And later, the Virgin came and we were together.
We always ended up seeing the Virgin.
We never faked the entire ecstasy.
From the preceding, this is clear:
* That there are obscure matters about Garabandal which are more than just subjective opinions and pertain to the actual facts themselves.
* That the last matter that we have mentioned is mainly or almost exclusively the fault of the girls, who at various times treated with levity something that merited tremendous respect. Because of this, they are deserving of rebuke. But we should take this into account: that they did not suspect the importance of what they were doing, having come to such familiarity with the mystery that they easily were able to fall into the mistaken belief that it was theirs, that they could almost play with it. Here was fulfilled the dictum, familiarity breeds contempt.(10)
What is very clear is that these rare and isolated black spots cannot be balanced against the fantastic display of proofs and testimonies in favor of the supernatural authenticity of the events at Garabandal as a whole.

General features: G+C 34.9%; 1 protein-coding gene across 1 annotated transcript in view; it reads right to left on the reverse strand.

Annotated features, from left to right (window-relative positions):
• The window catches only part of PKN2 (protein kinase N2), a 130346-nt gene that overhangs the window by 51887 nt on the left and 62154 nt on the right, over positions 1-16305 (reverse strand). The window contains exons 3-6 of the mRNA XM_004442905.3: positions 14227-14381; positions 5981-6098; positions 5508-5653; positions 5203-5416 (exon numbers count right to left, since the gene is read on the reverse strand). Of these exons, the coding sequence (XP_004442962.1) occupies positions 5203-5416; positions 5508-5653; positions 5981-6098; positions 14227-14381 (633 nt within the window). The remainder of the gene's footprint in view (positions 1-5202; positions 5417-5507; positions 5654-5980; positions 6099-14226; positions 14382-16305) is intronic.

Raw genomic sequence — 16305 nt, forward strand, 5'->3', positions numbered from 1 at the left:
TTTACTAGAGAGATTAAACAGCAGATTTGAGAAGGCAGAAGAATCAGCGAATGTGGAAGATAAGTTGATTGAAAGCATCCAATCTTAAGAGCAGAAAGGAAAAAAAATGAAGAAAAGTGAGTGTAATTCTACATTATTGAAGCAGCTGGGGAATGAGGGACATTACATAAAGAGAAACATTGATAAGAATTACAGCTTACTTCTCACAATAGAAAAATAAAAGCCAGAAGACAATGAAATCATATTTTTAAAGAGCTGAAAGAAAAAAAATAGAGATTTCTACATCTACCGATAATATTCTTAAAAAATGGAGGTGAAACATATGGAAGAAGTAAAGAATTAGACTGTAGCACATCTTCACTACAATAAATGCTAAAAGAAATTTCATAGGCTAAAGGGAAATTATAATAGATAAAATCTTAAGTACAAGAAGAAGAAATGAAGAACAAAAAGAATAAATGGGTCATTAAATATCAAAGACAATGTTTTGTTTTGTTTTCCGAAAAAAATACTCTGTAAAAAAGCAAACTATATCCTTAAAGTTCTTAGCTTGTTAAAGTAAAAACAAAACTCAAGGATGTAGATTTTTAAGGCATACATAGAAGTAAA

Although this does not have a definite relation with the preceding, I am putting here what Conchita wrote in her diary following this:
When we were together, when one of us lost her shoe, the Virgin would say to the other: Put her shoe on.
And one of us would put the shoe on the other.
And when we were alone, if we lost our shoe, we went the whole apparition without it.
And at the end, the Virgin would tell us where the shoe was outside of us.(11)
And she smiled.
Charming details, which indicate that a real mother was speaking with her children.